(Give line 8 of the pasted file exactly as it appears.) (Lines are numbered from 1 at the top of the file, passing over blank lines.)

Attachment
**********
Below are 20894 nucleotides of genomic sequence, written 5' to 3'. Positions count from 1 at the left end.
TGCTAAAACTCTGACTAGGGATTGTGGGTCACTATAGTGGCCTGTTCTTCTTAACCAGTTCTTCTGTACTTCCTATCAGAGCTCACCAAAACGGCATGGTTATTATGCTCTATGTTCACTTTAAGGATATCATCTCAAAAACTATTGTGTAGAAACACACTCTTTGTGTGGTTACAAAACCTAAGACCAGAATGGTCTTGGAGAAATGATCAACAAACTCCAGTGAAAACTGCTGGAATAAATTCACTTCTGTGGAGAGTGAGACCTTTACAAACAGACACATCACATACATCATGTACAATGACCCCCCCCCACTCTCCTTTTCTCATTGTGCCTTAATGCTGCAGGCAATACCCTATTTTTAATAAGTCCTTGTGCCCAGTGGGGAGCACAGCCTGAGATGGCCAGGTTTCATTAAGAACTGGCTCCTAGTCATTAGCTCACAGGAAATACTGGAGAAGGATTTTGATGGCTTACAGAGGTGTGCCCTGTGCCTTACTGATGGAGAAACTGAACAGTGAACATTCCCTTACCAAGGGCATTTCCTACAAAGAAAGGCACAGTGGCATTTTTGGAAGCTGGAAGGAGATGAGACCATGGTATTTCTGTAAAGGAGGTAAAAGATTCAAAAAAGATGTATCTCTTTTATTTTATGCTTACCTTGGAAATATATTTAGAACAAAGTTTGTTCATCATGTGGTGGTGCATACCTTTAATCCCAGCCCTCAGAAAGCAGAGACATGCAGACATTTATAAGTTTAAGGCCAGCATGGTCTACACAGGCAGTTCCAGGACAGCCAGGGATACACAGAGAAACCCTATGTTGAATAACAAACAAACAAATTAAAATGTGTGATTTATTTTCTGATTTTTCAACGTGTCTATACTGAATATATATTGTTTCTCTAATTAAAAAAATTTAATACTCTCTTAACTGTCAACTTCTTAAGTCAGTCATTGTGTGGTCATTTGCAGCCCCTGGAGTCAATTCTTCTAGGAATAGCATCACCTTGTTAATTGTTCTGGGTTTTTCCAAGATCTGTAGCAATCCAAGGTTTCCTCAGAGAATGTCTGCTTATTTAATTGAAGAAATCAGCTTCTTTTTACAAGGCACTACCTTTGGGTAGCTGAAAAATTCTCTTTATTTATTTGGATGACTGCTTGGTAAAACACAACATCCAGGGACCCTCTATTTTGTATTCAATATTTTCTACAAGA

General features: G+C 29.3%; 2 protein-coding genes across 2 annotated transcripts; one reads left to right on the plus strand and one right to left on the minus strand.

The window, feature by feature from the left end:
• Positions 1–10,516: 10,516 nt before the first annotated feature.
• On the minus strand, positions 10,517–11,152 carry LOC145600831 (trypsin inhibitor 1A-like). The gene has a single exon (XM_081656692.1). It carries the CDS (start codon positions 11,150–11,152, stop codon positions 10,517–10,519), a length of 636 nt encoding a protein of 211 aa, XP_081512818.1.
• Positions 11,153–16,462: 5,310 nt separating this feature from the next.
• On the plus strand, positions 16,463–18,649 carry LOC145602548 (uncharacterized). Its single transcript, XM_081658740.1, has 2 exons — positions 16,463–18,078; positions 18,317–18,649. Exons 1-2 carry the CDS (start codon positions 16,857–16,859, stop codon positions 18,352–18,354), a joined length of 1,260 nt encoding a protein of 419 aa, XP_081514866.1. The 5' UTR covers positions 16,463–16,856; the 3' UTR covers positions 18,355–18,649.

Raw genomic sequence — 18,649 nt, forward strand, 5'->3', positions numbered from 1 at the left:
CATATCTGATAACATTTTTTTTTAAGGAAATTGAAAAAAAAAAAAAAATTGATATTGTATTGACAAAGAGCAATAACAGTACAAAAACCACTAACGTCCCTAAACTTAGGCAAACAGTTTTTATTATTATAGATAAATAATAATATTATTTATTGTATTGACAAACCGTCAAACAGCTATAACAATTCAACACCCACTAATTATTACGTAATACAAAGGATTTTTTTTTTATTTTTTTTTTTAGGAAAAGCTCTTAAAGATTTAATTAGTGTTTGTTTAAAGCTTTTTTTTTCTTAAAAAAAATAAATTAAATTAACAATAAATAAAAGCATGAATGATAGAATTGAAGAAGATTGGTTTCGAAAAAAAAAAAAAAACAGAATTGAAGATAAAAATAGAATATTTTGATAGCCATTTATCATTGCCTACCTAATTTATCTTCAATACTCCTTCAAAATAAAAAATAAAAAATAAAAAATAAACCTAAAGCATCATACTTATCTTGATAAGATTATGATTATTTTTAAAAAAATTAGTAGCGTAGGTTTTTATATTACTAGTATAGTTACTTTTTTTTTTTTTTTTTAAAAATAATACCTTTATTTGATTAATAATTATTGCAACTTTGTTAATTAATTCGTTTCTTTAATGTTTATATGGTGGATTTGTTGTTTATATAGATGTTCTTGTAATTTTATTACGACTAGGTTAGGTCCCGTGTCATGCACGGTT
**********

• On the plus strand, positions 16,463–18,649 carry LOC145602548 (uncharacterized). Its single transcript, XM_081658740.1, has 2 exons — positions 16,463–18,078; positions 18,317–18,649. Exons 1-2 carry the CDS (start codon positions 16,857–16,859, stop codon positions 18,352–18,354), a joined length of 1,260 nt encoding a protein of 419 aa, XP_081514866.1. The 5' UTR covers positions 16,463–16,856; the 3' UTR covers positions 18,355–18,649.